A-G confirms commitment to judicial commission

The Australian Law Reform Commission (ALRC) has welcomed today’s announcement by federal Attorney-General Mark Dreyfus KC committing the Government to implementing all three recommendations in the ‘Without Fear or Favour: Judicial Impartiality and the Law on Bias’ report.

The Attorney-General confirmed that the Government accepted in principal:

  • Recommendation 5 – establishment of a Federal Judicial Commission
  • Recommendation 7 – development of a more transparent process for appointing federal judicial officers on merit involving publication of criteria for appointment and public calls for expressions of interest (he also expressed the Government’s commitment to promoting diversity in the judiciary)
  • Recommendation 8 – collection and reporting of statistics on judicial diversity.

Implementation of these recommendations by Government, following further consultation, will support litigant and public confidence in judicial impartiality and strengthen institutional structures to support judges and address systemic biases.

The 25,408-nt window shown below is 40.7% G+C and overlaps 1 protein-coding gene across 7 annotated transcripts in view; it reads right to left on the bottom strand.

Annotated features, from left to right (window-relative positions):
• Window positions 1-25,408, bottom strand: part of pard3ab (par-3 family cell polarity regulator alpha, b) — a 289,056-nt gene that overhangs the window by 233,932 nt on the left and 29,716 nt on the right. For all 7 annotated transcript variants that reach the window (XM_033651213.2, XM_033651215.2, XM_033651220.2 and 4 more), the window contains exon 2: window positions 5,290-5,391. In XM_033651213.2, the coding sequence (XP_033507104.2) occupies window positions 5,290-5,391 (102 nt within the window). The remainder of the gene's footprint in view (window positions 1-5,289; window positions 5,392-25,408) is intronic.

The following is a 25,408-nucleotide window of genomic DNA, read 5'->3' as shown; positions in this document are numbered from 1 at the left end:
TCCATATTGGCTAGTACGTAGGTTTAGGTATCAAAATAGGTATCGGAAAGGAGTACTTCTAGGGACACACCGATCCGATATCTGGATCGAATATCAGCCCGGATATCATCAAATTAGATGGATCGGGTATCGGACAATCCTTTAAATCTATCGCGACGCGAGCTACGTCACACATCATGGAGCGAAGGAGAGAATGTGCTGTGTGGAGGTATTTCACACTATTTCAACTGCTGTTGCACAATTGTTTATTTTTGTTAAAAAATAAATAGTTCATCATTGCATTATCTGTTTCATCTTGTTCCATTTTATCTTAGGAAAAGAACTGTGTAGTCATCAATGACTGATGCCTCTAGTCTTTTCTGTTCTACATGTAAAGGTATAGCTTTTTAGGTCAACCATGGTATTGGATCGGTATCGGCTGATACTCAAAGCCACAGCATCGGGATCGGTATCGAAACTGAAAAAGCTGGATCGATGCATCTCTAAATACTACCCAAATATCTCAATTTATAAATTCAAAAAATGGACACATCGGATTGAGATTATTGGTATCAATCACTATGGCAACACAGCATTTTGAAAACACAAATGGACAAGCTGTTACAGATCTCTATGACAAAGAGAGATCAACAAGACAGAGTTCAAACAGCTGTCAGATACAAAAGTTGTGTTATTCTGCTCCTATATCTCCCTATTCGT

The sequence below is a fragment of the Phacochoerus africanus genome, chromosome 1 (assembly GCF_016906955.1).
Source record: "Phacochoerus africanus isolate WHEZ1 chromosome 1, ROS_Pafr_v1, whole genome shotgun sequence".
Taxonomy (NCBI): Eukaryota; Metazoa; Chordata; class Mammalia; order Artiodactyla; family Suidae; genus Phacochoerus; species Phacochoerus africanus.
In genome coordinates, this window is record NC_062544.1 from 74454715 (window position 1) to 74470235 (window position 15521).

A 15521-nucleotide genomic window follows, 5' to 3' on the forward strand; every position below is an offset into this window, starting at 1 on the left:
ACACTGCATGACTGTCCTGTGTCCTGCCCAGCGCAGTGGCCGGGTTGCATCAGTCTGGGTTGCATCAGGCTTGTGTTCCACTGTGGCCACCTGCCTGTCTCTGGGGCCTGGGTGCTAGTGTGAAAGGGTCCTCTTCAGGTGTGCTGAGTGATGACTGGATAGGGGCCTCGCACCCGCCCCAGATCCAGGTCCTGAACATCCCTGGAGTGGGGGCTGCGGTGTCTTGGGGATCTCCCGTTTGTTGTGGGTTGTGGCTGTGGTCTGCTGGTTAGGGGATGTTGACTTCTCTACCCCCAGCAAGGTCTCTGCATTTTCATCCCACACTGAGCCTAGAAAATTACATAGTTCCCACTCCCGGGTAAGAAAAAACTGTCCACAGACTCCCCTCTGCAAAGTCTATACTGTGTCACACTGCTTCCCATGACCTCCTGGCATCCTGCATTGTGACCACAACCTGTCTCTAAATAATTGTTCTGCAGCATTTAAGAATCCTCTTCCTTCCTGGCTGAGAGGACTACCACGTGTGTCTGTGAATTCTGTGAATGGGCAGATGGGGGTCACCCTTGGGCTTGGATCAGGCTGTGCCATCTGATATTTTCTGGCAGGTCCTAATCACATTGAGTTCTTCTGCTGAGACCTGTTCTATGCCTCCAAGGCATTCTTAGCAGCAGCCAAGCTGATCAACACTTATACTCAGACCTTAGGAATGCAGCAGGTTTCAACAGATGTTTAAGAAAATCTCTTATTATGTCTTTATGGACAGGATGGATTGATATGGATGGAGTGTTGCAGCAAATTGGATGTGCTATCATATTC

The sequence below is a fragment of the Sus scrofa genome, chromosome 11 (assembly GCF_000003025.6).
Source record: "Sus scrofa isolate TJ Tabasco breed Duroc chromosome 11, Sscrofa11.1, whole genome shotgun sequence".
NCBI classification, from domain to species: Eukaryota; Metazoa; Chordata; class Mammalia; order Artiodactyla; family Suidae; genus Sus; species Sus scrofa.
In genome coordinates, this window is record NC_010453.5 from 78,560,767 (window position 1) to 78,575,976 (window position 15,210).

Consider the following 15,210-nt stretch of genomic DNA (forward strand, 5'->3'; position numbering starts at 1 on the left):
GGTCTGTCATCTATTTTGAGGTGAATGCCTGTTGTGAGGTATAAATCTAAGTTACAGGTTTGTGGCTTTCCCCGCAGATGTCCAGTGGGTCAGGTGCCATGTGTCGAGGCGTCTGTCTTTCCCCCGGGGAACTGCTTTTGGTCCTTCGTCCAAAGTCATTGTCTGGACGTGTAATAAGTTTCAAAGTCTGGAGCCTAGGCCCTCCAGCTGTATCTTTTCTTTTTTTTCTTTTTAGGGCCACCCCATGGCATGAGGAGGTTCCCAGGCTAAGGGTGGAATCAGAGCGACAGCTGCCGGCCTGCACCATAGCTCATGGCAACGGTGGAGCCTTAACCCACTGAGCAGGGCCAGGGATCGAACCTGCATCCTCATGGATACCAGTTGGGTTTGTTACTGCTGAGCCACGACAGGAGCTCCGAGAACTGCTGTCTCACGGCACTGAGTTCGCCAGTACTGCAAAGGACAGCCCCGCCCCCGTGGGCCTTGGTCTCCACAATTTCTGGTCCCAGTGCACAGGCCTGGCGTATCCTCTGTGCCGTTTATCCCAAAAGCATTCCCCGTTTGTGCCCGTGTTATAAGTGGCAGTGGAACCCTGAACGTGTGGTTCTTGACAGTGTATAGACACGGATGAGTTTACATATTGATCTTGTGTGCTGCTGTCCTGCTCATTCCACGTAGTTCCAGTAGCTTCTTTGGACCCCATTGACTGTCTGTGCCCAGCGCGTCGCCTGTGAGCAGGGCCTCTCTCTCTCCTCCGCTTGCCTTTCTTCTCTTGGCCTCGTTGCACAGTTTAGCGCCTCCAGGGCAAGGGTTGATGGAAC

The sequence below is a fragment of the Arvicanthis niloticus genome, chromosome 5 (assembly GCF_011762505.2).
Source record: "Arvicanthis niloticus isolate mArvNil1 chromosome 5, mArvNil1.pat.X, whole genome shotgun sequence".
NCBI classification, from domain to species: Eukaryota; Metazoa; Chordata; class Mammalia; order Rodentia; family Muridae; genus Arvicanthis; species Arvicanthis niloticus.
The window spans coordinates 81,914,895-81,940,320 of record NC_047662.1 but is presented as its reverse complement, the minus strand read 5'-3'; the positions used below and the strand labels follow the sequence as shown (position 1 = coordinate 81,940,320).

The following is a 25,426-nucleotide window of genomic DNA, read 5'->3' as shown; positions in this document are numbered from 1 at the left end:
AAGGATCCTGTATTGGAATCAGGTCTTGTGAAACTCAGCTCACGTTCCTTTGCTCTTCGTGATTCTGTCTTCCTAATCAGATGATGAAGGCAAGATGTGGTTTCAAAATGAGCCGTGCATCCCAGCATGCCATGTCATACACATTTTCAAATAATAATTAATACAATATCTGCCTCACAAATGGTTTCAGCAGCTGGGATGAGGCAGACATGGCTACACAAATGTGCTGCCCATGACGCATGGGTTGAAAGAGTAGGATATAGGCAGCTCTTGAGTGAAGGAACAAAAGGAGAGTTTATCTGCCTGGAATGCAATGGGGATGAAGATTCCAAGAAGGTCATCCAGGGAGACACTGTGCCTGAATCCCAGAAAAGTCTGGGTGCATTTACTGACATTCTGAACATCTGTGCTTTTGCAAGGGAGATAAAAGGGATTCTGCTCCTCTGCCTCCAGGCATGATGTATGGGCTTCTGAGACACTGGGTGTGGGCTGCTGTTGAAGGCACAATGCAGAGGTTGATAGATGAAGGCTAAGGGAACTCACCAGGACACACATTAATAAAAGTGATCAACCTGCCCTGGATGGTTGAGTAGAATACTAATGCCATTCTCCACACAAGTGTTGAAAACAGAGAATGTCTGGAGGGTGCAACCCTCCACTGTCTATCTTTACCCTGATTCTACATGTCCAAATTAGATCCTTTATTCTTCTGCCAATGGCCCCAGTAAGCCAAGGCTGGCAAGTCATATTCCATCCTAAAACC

ALRC President Justice SC Derrington said the inquiry had found that public confidence in Australian judges was generally high, and that judges took their oath of office to administer impartial justice seriously.

“The implementation of the recommendations will strengthen an already good system,” she said. “The establishment of a federal judicial commission would build on the successful work of judicial commissions in the states and territories upholding the integrity and independence of the judiciary.”

Over the course of the Inquiry, more than 2000 people across Australia contributed their views to the ALRC through surveys and consultations. Those consulted included litigants and other court users, current and former members of the judiciary and tribunals, the legal profession, non-profit legal services, community groups, and academics. The consultations informed the recommendations which will now be implemented.


The inquiry was prompted by decision of a Full Court of the Family Court of Australia in Charisteas v Charisteas which concerned personal contact between the trial judge and counsel for one of the parties.

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